The large fires that usually occur in summer in California (USA) are known worldwide. Images of large fires, evacuated populations and kilometers burning in this area of the United States usually make the news every summer because of their dimension and consequences. However, they are not the only ones that occur in the world and certainly not the largest.

Although experts have been warning for years about the worrisome fires that occur in the lungs of the Earth, such as the Amazon, the media impact is usually not the same as in other areas. Now, for example, Africa and South America are burning brightly, but seem to have been overshadowed by others.

NASA’s Fire Information System for Resource Management (FIRMS) provides an interactive map of fires in near real time. It shows how Southern Africa and South America (Brazil, Paraguay, Bolivia, Uruguay) are currently being ravaged by fires.

Both the magnitude and the extension of the fire is marked by an intense red color that indicates the areas of the world that have suffered or are suffering from fires in the last 24 hours.

More than 5.5 million kilometers of land are currently burning in Africa, and another 8 million – in a less concentrated manner – in the south of the American continent.

NASA indicates that much of this intense burning in the heart of South America in the months of August through October is the result of human-caused fires, “both intentional and accidental. It also points out that, in the case of Africa, when the dry season arrives each year, the indices are shot up by a “strip of widespread agricultural burning”.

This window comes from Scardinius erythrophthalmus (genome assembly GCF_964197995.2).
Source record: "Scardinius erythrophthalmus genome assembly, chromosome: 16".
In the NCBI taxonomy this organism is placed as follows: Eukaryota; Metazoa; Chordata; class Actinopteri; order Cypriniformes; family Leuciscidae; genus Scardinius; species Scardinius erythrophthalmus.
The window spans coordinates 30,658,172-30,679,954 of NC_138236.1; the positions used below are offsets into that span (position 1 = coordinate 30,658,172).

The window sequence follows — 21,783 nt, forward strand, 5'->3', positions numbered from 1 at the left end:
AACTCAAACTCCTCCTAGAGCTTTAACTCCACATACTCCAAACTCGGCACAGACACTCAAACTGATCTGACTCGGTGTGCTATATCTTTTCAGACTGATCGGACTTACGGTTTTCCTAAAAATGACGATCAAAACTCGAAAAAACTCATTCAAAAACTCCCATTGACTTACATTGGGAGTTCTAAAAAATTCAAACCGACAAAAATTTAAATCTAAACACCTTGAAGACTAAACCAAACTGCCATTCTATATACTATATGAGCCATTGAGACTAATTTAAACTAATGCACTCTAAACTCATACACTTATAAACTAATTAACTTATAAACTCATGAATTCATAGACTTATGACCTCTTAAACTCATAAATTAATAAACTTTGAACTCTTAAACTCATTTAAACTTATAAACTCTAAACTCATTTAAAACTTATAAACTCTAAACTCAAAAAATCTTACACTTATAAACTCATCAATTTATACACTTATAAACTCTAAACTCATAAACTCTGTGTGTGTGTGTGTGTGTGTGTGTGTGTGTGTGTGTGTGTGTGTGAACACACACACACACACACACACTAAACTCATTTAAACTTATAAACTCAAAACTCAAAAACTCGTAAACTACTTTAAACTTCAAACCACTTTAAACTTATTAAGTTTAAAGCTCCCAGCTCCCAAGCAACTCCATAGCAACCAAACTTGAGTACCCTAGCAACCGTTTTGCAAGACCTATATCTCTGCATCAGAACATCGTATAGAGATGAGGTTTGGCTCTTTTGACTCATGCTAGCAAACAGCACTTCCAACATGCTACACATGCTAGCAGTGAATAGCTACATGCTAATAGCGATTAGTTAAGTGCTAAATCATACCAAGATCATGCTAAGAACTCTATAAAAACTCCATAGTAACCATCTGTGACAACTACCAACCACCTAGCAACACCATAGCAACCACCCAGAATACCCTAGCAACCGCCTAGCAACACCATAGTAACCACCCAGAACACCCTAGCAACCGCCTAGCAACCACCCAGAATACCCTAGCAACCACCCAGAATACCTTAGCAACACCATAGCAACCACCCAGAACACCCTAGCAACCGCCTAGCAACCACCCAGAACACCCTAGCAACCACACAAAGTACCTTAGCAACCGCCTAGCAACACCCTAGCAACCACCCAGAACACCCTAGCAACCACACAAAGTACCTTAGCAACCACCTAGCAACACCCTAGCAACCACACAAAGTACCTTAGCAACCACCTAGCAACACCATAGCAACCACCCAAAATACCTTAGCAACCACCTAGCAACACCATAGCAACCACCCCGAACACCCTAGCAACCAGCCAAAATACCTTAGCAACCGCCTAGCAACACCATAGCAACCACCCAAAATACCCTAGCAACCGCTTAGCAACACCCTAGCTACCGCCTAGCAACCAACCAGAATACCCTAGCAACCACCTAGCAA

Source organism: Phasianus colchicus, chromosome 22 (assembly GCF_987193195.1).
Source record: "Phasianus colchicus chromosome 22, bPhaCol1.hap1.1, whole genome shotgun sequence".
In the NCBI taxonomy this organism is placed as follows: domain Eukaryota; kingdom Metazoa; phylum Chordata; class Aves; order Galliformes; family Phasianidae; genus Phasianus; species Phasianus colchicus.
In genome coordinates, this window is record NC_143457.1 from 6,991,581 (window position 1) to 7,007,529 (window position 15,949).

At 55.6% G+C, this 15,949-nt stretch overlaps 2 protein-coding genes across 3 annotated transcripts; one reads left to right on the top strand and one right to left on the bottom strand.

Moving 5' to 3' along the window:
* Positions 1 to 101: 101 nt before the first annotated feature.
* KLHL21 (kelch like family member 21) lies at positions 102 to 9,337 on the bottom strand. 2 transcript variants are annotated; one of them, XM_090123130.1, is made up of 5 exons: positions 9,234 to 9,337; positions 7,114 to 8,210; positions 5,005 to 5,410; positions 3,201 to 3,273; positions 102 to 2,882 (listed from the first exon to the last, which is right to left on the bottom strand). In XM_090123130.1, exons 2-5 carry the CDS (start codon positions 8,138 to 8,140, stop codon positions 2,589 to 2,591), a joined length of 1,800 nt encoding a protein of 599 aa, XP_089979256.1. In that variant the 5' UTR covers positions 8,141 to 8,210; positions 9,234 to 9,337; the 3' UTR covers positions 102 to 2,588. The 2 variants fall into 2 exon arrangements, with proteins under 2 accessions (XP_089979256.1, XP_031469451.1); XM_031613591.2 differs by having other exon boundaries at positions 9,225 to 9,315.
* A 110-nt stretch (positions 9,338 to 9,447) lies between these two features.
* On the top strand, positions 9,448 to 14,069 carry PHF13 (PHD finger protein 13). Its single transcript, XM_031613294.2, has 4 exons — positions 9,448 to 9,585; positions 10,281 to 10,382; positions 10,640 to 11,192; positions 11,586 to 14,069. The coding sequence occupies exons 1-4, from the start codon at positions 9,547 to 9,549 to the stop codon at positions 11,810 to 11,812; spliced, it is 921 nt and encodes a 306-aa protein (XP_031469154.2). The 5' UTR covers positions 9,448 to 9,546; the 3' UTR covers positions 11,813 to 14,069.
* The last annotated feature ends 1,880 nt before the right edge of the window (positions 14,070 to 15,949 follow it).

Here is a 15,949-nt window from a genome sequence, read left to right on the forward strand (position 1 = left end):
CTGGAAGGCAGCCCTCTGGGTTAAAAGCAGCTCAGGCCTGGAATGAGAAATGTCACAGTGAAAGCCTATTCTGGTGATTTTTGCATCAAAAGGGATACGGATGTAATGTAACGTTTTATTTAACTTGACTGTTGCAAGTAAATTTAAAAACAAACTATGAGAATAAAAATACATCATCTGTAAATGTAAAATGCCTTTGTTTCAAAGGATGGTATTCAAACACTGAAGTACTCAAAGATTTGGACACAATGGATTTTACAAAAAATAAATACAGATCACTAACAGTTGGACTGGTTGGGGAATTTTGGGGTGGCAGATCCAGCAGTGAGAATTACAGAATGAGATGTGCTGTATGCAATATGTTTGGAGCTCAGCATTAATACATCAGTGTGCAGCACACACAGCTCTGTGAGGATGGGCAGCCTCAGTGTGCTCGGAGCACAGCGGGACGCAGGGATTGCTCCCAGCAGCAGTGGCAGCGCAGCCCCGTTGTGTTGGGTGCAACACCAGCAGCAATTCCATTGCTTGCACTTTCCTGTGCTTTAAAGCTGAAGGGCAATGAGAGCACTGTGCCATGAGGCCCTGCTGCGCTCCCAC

Still, the numbers are troubling. The Brazilian Amazon already set a record for fires at the beginning of the dry season, when it registered 6,091 fires (almost 800 more than the previous month), seriously endangering indigenous lands that suffered 77% more fires than last year.

“Changes in the use of controlled fires, specifically for deforestation, add more variability to Amazon fires from year to year,” explained Yang Chen, an earth scientist at the University of California, Irvine, and co-creator of the Amazon fire season forecasting model. “In addition, climate change is likely to make the entire region drier and more flammable, conditions that would make it easier for fires from deforestation or agricultural use to spread to the Amazon rainforest.

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